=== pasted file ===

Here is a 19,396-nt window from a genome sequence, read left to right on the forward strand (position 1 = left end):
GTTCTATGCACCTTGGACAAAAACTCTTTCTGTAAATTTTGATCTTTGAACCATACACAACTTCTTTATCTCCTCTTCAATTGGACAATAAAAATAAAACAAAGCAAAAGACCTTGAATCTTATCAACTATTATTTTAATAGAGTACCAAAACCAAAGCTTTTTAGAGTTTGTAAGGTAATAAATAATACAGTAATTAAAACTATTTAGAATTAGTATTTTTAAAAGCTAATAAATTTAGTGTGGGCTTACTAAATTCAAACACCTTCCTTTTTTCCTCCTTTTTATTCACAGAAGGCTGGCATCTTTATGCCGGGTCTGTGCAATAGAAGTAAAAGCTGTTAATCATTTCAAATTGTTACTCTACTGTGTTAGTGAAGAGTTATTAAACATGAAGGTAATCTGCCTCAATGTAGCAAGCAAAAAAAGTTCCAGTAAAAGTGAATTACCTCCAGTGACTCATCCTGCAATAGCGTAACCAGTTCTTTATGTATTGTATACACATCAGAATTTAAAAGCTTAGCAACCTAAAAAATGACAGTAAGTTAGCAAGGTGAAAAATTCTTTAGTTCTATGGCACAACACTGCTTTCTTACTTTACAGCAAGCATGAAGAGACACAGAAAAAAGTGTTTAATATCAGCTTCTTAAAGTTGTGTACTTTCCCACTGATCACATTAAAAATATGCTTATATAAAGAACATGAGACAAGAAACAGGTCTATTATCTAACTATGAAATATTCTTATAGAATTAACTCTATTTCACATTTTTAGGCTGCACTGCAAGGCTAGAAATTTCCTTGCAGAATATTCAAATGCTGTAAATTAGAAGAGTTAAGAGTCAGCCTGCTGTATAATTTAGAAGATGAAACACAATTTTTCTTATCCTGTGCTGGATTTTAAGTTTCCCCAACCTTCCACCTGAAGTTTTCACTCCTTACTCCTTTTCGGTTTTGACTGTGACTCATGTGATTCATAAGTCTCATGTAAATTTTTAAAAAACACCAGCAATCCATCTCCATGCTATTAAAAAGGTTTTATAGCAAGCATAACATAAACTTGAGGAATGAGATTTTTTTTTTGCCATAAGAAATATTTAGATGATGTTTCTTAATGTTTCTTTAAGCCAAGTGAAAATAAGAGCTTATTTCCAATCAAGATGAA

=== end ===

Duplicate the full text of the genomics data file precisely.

Here is a 19,396-nt window from a genome sequence, read left to right on the forward strand (position 1 = left end):
GTTCTATGCACCTTGGACAAAAACTCTTTCTGTAAATTTTGATCTTTGAACCATACACAACTTCTTTATCTCCTCTTCAATTGGACAATAAAAATAAAACAAAGCAAAAGACCTTGAATCTTATCAACTATTATTTTAATAGAGTACCAAAACCAAAGCTTTTTAGAGTTTGTAAGGTAATAAATAATACAGTAATTAAAACTATTTAGAATTAGTATTTTTAAAAGCTAATAAATTTAGTGTGGGCTTACTAAATTCAAACACCTTCCTTTTTTCCTCCTTTTTATTCACAGAAGGCTGGCATCTTTATGCCGGGTCTGTGCAATAGAAGTAAAAGCTGTTAATCATTTCAAATTGTTACTCTACTGTGTTAGTGAAGAGTTATTAAACATGAAGGTAATCTGCCTCAATGTAGCAAGCAAAAAAAGTTCCAGTAAAAGTGAATTACCTCCAGTGACTCATCCTGCAATAGCGTAACCAGTTCTTTATGTATTGTATACACATCAGAATTTAAAAGCTTAGCAACCTAAAAAATGACAGTAAGTTAGCAAGGTGAAAAATTCTTTAGTTCTATGGCACAACACTGCTTTCTTACTTTACAGCAAGCATGAAGAGACACAGAAAAAAGTGTTTAATATCAGCTTCTTAAAGTTGTGTACTTTCCCACTGATCACATTAAAAATATGCTTATATAAAGAACATGAGACAAGAAACAGGTCTATTATCTAACTATGAAATATTCTTATAGAATTAACTCTATTTCACATTTTTAGGCTGCACTGCAAGGCTAGAAATTTCCTTGCAGAATATTCAAATGCTGTAAATTAGAAGAGTTAAGAGTCAGCCTGCTGTATAATTTAGAAGATGAAACACAATTTTTCTTATCCTGTGCTGGATTTTAAGTTTCCCCAACCTTCCACCTGAAGTTTTCACTCCTTACTCCTTTTCGGTTTTGACTGTGACTCATGTGATTCATAAGTCTCATGTAAATTTTTAAAAAACACCAGCAATCCATCTCCATGCTATTAAAAAGGTTTTATAGCAAGCATAACATAAACTTGAGGAATGAGATTTTTTTTTTGCCATAAGAAATATTTAGATGATGTTTCTTAATGTTTCTTTAAGCCAAGTGAAAATAAGAGCTTATTTCCAATCAAGATGAA